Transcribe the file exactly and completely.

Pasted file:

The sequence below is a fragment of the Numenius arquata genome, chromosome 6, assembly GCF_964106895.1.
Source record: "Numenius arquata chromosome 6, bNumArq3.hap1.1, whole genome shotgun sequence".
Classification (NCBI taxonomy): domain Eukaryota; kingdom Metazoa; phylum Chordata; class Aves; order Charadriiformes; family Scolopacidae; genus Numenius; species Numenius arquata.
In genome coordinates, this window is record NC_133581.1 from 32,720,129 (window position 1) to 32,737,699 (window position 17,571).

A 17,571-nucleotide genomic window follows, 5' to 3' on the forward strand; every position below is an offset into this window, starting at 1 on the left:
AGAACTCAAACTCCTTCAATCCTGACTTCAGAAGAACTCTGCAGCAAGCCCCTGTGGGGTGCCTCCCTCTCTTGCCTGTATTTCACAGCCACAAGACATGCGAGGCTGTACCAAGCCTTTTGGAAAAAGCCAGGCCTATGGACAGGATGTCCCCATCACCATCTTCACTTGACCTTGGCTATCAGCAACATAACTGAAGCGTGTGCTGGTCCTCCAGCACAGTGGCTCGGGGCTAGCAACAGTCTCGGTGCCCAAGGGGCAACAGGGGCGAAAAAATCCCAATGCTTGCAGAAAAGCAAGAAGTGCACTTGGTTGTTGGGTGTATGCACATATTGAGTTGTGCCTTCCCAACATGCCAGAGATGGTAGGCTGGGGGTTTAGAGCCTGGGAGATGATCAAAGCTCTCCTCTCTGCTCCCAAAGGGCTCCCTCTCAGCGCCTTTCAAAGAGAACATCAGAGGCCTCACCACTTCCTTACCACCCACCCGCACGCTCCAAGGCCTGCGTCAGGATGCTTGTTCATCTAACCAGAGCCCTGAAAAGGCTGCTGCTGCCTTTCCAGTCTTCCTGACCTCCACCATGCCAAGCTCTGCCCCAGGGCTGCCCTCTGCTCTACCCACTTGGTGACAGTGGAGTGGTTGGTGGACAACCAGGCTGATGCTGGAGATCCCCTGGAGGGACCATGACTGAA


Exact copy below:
The sequence below is a fragment of the Numenius arquata genome, chromosome 6, assembly GCF_964106895.1.
Source record: "Numenius arquata chromosome 6, bNumArq3.hap1.1, whole genome shotgun sequence".
Classification (NCBI taxonomy): domain Eukaryota; kingdom Metazoa; phylum Chordata; class Aves; order Charadriiformes; family Scolopacidae; genus Numenius; species Numenius arquata.
In genome coordinates, this window is record NC_133581.1 from 32,720,129 (window position 1) to 32,737,699 (window position 17,571).

A 17,571-nucleotide genomic window follows, 5' to 3' on the forward strand; every position below is an offset into this window, starting at 1 on the left:
AGAACTCAAACTCCTTCAATCCTGACTTCAGAAGAACTCTGCAGCAAGCCCCTGTGGGGTGCCTCCCTCTCTTGCCTGTATTTCACAGCCACAAGACATGCGAGGCTGTACCAAGCCTTTTGGAAAAAGCCAGGCCTATGGACAGGATGTCCCCATCACCATCTTCACTTGACCTTGGCTATCAGCAACATAACTGAAGCGTGTGCTGGTCCTCCAGCACAGTGGCTCGGGGCTAGCAACAGTCTCGGTGCCCAAGGGGCAACAGGGGCGAAAAAATCCCAATGCTTGCAGAAAAGCAAGAAGTGCACTTGGTTGTTGGGTGTATGCACATATTGAGTTGTGCCTTCCCAACATGCCAGAGATGGTAGGCTGGGGGTTTAGAGCCTGGGAGATGATCAAAGCTCTCCTCTCTGCTCCCAAAGGGCTCCCTCTCAGCGCCTTTCAAAGAGAACATCAGAGGCCTCACCACTTCCTTACCACCCACCCGCACGCTCCAAGGCCTGCGTCAGGATGCTTGTTCATCTAACCAGAGCCCTGAAAAGGCTGCTGCTGCCTTTCCAGTCTTCCTGACCTCCACCATGCCAAGCTCTGCCCCAGGGCTGCCCTCTGCTCTACCCACTTGGTGACAGTGGAGTGGTTGGTGGACAACCAGGCTGATGCTGGAGATCCCCTGGAGGGACCATGACTGAA